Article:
We are great companions when we travel or visit museums. Her favourite reign in Indian history and my favourite reign in Indian history were enemies and were always at each others’ throats. Yet, we have a very interesting conversations. When she was younger I tried to bring her over to ‘my’ side to no avail. She liked them, and she liked them a lot. Her likeness for the enemy camp is further aggravated by the fact that she doesn’t particularly have respect for my side. We’ve been at various places of historical interest together and her innate curiosity of things has never ceased to amaze me. In fact, most of my reading is a result of her questions: answers for which, I did not have. I like her lens of looking at history — devoid of religion, politics, and social norms. Seeing it for what it was. For what it is. And while our favourite factions may have been sworn enemies once upon a time, there is one thing that brings us close, very close, together: medieval arms and armour. The same weapons that our favourite factions used against each other, and shed blood on both sides. We see the sword in absolute terms: it has no side. The beauty, the grace, and the sheer presence of a sword, a dagger, or a shield sucks us both in the same wormhole. (I think she is a dagger person and I am a sword person, but we haven’t established that yet.) Most of them are common (to the factions we support). And as these ronin blades hang in glass-cases in museums all over the world, both of us are filled with wonder. We appreciated the jade and ivory hilts. Engraved rock-crystal hilts, and beautifully damascened blades. Art of War can mean other things. Very few of the weapons were properly labelled, so we had to refer to our book to make sense of what was what, which period it belonged to, and such. The rest of the stuff in the museum didn’t seem to be as much of value and beauty. Also, it was time for us to get to the lecture.


It was a memorial lecture. In memory of a person who has contributed much to the museum. So we got to saw a short film on his life. It was fascinating. Then we heard a short lecture about his life. Not so fascinating. And just when sitting close to the exit was making sense, the main lecture started. We could not see the person who was lecturing. She sat and lectured. The first slide of the presentation was all that we could see. For a long time. We heard another long introduction of the person, in whose memory the lecture was being delivered. This time, the experiences of the lecturer with the memory-person. Of the 60-80 people attending the lecture at least 90% were senior citizens. I felt out-of-place. You can imagine my niece’s plight. An hour passed by. After multiple promises by the lecturer that she will show us pictures and talk about it, the first slide seemed determined to be in the spotlight; unmoving. We exchanged glances. She opened her fist: five more minutes. At the stroke of the end of the fourth minute, she poked me.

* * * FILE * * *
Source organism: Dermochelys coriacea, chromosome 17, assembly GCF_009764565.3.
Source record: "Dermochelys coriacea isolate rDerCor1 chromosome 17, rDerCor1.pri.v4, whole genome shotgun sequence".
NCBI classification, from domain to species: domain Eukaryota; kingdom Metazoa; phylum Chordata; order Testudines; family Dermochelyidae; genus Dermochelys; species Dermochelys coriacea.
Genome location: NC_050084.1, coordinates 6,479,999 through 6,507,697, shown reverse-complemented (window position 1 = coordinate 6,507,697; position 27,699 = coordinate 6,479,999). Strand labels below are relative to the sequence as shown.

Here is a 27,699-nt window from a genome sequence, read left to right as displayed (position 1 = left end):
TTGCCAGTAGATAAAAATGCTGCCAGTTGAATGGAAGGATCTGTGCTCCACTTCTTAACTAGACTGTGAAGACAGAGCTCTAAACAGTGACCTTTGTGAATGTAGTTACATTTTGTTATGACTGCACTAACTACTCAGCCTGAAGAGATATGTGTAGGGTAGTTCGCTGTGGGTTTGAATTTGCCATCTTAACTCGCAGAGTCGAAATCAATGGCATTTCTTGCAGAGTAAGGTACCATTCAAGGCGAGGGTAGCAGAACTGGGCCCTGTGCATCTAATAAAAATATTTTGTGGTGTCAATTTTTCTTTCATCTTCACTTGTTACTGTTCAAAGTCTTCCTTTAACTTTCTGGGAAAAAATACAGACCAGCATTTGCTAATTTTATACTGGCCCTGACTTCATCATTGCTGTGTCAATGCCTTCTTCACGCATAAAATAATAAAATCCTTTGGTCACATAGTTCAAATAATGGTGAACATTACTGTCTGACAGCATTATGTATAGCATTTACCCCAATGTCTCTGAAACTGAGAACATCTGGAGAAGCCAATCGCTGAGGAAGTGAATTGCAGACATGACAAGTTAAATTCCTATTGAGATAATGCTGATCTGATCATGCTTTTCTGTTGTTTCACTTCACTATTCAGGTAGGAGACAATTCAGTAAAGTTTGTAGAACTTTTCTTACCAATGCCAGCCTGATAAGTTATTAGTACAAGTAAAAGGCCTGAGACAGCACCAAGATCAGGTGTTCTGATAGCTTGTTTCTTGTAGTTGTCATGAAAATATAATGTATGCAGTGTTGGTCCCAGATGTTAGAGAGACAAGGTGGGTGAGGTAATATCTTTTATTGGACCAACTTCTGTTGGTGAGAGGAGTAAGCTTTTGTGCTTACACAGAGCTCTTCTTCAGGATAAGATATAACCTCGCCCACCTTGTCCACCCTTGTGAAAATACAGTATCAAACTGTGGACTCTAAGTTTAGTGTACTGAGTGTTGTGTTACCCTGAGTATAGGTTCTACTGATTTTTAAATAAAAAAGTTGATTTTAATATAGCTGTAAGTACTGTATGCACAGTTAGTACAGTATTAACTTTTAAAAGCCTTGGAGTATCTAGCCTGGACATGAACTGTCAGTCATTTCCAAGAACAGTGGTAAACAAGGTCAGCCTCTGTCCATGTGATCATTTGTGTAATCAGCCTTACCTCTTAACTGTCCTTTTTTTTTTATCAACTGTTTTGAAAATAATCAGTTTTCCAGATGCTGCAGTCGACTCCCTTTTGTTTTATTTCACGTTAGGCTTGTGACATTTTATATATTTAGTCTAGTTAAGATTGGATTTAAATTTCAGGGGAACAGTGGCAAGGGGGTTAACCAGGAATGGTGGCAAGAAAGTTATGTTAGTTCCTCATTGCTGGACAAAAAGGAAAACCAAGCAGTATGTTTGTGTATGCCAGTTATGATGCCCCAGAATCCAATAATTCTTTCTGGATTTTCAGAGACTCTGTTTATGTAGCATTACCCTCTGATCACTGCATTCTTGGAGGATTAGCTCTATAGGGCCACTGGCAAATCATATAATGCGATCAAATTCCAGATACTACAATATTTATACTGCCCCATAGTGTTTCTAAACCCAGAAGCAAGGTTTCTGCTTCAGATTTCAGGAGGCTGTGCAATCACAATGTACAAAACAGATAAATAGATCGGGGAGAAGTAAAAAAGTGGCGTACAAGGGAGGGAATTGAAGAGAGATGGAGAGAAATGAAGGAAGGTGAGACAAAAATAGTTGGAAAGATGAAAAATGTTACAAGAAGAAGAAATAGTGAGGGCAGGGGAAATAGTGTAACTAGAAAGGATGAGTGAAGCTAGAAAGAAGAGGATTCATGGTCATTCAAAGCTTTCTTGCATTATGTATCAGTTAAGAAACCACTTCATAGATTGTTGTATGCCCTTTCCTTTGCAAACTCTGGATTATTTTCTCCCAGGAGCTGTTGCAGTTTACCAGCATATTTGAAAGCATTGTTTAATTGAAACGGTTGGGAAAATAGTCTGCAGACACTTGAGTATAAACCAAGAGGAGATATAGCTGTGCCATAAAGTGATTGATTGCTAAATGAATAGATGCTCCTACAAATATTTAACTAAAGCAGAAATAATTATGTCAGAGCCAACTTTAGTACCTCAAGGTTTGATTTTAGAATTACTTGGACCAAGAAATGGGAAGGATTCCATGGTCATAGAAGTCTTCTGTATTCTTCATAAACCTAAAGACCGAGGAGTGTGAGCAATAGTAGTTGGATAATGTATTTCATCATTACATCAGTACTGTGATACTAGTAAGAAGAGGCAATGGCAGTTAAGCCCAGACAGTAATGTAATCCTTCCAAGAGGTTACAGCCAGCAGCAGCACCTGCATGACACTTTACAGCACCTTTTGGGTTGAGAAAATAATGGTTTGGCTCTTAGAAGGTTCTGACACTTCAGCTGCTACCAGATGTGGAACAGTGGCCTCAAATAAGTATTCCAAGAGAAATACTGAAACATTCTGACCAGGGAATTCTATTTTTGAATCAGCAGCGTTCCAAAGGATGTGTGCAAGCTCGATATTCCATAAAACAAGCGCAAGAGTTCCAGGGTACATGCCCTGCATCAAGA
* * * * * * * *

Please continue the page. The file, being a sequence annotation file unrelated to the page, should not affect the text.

Like a swift slash of a broadsword, we were out of there.

We drove to the nearest cinema theatre and watched Avengers: Age of Ultron (2015). In 3D. We both enjoyed it immensely!

The Street & The Building

This day is special.

Or, at least I have made it so. Every event, which we consider special, becomes an anniversary. The quality of the event notwithstanding, we return back to the “this-day-that-year” concept; we either celebrate or down ourselves in something that’s fluid — like feelings, memories and emotions. The day itself doesn’t care. It does not participate. It just continues to be a day.

Humans time-travel all the time. Just that they keep flying back. To “what was”, in which they embed, “what-could-have-been”. And these flights have names: Nostalgia, memories, and such. Life, becomes an unmanageable spreadsheet of what-if analysis. On lesser occasions, we fly to the future. But never to the real future. We never get there. We only reach the imagined future. The imagined future is a construct of our past. It’s synthetic.

Enough of this “we, they, us.”


Angles & Curves

To exit a building, I have to close more than one door behind me. I just closed one and I thought I was out. But the way out is more arduous than I thought. The room, the floor, the elevator, the main gate. It takes a while to get out. And the architecture of some buildings is misleading. I took four doors, and I have no idea if I have exited the building. Too much of living in the building has dulled my street sense, I think.

Long time ago, I came into this building from the street. Yet it seems, I am unable to find my way to the street.

What’s that smell? What’s that sound?


There are oily-rings in this tea of over heated milk. I look out towards the street. I am on time, but he isn’t. Deep inside I am willing to let go off this tea, but I am unwilling that he would believe that he got here before me. The tea is my witness. This oil-ringed tea is witness that I have lived my values.


Hello street. It has been a while. Howdy. Good to be back. Whatsay? Yes.